Say what you will about this campaign, what with its ups and downs (okay, mostly the latter). We were humbled in the League Cup final, humiliated in the FA Cup’s Third Round, and we never had a hint of a chance at winning the Prem. Yes, we’re still alive in the Europa League and look likely to advance to the semi-final, but even there, we’re not yet favorites. Still, we battered Stoke last weekend, driving one more nail into the coffin that is their campaign. On Sunday, we (eventually) did the same to Southampton. ‘Twixt the two, you might struggle to find two minnows further apart in their footballing philosophies and at the same time so strangely successful against Arsenal. To see one or both sent down would almost be balm enough to the allergies and aggravations of an otherwise fruitless campaign. Throw in the second sacking of Mark Hughes, and, well, there’s enough almost lipstick to put on this pig.
And so it is with Stoke. They’ve long been a nemesis if not a rival ever since the Shawcross Revulsion. Under Pulis, they were the antithesis to Arsène’s Arsenal—physical, primordial, punishing. While it’s true that Pulis has moved on, and Mark Hughes has tried to redefine the club, the reputation (as well as many of the Orcs) remains. Defeating them last weekend moves them one step closer to relegation. Even if that’s something Pulis was infamous for avoiding, we can still relish the idea of relegating not just Stoke itself but Mark Hughes, who has made himself more than a nuisance over the years. Even if he had tried to reinvent Stoke for the better, he’s still the gaffer who’s bested Arsène’s Arsenal more of than he should have. Without delving too far into the details, he’s done quite well for a manager who’s moved around as often as he has.
To see him end up at Southampton, a club that in and of itself has been bit of a bogey in recent years, seemed almost too much to bear, almost an “enemy of my enemy” kind of situation. After all, by contrast with Stoke, Southampton had made a name for itself as a club willing to play aggressive, creative football, rather than hacking and mauling opponents to bits just in case this led to a point or three While it’s true that, under Hughes, Stoke softened ever slightly, it does seem that the opposite seemed to infect Southampton, if only on this past weekend. Yes, our own Jack Wilshere was guilty of accosting Jack Stephens and then putting his face into Mr. Stephens’s forearm, it’s also true that Mohamed Elneny was guilty of being shoved off the ball by not one but two, um Saints. He was also rather rudely run into by a third would-be Saint.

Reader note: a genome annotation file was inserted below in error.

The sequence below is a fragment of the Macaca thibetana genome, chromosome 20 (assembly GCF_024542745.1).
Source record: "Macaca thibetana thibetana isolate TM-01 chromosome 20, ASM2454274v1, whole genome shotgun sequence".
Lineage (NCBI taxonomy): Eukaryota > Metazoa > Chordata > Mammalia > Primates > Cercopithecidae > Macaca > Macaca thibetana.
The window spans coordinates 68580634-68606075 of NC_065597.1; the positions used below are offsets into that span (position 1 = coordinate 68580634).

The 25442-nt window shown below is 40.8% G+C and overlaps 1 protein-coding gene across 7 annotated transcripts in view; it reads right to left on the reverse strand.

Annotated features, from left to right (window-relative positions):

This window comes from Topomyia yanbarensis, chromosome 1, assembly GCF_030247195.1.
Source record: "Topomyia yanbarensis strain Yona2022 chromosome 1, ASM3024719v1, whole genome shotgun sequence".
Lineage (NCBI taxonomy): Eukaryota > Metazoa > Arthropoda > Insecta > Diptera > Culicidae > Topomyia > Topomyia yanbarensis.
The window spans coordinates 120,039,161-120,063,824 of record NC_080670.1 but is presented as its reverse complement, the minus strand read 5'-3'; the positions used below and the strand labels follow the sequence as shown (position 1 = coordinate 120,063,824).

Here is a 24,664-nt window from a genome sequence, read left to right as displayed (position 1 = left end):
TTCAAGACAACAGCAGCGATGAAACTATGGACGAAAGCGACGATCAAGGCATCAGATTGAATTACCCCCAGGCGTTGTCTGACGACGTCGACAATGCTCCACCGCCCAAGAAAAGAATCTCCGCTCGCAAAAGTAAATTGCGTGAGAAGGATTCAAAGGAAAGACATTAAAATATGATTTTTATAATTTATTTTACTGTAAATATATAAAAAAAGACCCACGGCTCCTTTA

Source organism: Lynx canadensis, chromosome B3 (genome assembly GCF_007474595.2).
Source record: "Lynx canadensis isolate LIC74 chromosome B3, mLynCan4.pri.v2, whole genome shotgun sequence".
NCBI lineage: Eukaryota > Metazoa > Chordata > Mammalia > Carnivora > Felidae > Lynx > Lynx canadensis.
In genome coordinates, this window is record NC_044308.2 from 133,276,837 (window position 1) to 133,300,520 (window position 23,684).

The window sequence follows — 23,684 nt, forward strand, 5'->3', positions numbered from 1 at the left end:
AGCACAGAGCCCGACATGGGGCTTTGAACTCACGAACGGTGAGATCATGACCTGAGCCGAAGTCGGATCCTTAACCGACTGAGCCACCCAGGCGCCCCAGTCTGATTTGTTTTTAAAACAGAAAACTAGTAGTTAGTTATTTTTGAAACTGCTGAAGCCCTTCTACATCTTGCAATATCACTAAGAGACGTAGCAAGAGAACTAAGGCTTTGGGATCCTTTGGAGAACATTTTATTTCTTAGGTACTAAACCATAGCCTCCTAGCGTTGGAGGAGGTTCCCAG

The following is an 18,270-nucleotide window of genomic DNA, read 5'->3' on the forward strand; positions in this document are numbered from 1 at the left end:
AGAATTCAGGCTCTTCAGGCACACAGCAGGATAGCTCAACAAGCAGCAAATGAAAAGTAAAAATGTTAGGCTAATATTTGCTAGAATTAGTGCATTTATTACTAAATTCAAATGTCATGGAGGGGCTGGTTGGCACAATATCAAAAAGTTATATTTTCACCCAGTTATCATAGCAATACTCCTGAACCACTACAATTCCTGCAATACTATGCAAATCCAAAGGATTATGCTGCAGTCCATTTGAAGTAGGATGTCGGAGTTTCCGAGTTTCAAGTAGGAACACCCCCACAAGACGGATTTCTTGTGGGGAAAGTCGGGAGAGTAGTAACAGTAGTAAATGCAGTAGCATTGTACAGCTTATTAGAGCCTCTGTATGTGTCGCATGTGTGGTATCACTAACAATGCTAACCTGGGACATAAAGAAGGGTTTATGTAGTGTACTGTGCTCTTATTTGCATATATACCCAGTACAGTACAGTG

All in all, it was starting to feel more than a bit Orc-ish. Throw in a few rash tackles in stoppage-time, and we’re a broken ankle short of a “classic” Arsenal-Stoke match. To have therefore plucked from our saddles not one but three burrs has to feel pretty good, if only spitefully so. Stoke and Southampton are each one step closer to relegation, and Mr. Hughes, OBE, is also one step closer to a sacking. All in all, that’s a none too bad for one week’s work.
Oh, we also thrashed CSKA Moscow somewhere ‘twixt the two.